Monday, April 21, 2014

Say-on-Pay and Corporate Social Responsibility, By: Jennifer Roeske

     In the business section of today's New York Times, there is an article about the G.M. exhibits at this past weekend's New York International Auto Show and the fact that consumers who attended seemed unshaken by the company's decision to delay the recall of millions of potentially defective cars. Even if consumers are still confident, I expect that shareholders are not.  Today's Times printed another story reporting that the recent G.M. recalls will impact the company's bottom line and that profits are expected to decline sharply. Perhaps shareholders, understanding the connection between companies that deal responsibly with consumers and profitability, will communicate with the company about socially responsible behavior.

     Recently, a St. John's law student, Jennifer Roeske, wrote a short piece about shareholder involvement in corporate governance matters and the impact that involvement may have on pay decisions.  I am including her piece in this post.

          "Corporate social responsibility is controversial. While some believe it is necessary to help the communities that corporations affect and see it as a way to gain an altruistic public image, ultimately it affects shareholders’ bottom line. Some shareholders may want a greater return on their investment, and therefore disapprove of corporations deviating from a focus on the “bottom-line.” This is especially true for short term investors, or investors who depend on dividends to support themselves or their loved ones.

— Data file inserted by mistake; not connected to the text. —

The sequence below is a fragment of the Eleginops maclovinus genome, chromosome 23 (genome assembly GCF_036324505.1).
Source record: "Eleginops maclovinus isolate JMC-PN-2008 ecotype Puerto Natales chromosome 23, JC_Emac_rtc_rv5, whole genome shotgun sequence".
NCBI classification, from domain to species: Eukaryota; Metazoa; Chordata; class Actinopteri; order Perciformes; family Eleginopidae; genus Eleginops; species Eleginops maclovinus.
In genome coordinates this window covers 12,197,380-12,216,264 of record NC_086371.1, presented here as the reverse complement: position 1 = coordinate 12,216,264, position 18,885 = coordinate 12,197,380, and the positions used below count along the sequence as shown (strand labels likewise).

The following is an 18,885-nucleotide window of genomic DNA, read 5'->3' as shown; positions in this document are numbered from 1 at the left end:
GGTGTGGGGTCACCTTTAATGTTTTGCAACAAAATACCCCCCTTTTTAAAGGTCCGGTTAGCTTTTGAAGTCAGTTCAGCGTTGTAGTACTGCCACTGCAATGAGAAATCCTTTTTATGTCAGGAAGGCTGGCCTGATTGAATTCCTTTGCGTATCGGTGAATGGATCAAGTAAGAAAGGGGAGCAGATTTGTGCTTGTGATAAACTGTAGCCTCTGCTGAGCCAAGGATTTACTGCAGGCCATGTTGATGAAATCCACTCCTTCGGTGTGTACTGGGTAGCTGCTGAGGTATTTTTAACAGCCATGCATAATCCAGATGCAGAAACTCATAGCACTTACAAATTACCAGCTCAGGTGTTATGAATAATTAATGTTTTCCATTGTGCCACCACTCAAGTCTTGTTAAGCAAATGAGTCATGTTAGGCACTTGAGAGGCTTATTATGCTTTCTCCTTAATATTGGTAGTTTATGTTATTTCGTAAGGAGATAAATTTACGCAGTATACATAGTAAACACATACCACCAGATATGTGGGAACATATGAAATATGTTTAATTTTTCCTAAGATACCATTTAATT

Say-on-Pay is an internal mechanism that shareholders can use to let the corporation know whether or not they approve of its practices. It allows shareholders an “advisory vote” on the compensation of the top five executives of a corporation. In the U.S., experience has shown that the majority of corporations receiving a failing vote work strenuously to correct any deficiencies and to determine what issues shareholders had with the proposed executive pay package. Say-on-Pay opens the lines of communication between shareholders and the corporation, specifically the executives and the board. It gives shareholders a voice in corporate policy. This can include a corporation’s stance on corporate social responsibility. If shareholders are dissatisfied with the conduct of a corporation, they can vote down executive pay packages to show their dissatisfaction.
            The effectiveness of Say-on-Pay is a topic of hot debate. However, thus far in the U.S. companies have reacted to failed Say-on-Pay votes by fixing deficiencies and communicating with shareholders, eventually receiving a passing vote in the subsequent year. Last week, the financial post featured an article regarding the rise of theSay-on-Pay movement in CanadaWhile currently Canada does not require this type of vote, many companies have adopted them on their own. Additionally, the article discusses the weight these votes are carrying with boards; they are not ignored. Boards are increasingly aware of the risk of reputational damage if it ignores a shareholder vote. While the approval rating of packages on the whole is high, looking at the failed votes shows that shareholder opinion is taken seriously by corporations. Therefore, Say-on-Pay can be used by shareholders as a way of letting the corporation know their stance on corporate social responsibility."  

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